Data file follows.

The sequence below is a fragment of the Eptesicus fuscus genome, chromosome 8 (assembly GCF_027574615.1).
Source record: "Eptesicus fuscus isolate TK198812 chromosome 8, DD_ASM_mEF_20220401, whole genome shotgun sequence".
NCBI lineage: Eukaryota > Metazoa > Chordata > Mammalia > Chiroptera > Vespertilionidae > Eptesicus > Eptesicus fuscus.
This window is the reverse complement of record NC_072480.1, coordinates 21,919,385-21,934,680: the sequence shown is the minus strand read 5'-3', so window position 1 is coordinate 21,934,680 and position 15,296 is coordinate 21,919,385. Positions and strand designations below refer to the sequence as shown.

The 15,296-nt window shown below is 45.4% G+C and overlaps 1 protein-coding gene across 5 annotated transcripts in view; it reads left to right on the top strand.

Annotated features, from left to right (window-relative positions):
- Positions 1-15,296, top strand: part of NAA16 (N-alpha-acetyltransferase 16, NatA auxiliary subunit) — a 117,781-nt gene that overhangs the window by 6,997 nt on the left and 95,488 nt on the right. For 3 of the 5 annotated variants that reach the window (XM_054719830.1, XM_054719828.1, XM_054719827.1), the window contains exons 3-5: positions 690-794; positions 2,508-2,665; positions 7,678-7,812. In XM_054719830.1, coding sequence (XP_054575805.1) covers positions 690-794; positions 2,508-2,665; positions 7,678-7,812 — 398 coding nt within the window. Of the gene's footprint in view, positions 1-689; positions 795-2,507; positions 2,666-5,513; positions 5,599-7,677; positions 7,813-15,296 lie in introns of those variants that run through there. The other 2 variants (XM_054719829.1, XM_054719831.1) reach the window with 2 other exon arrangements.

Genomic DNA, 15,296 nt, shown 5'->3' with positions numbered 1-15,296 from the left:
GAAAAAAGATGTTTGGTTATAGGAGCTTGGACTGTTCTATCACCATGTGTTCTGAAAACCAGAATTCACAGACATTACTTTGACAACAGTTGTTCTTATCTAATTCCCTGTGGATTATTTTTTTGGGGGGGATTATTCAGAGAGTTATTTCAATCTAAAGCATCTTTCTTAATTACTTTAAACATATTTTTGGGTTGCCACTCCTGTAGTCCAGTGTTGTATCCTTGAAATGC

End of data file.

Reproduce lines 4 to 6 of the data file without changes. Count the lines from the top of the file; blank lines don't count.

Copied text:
This window is the reverse complement of record NC_072480.1, coordinates 21,919,385-21,934,680: the sequence shown is the minus strand read 5'-3', so window position 1 is coordinate 21,934,680 and position 15,296 is coordinate 21,919,385. Positions and strand designations below refer to the sequence as shown.

The 15,296-nt window shown below is 45.4% G+C and overlaps 1 protein-coding gene across 5 annotated transcripts in view; it reads left to right on the top strand.

Annotated features, from left to right (window-relative positions):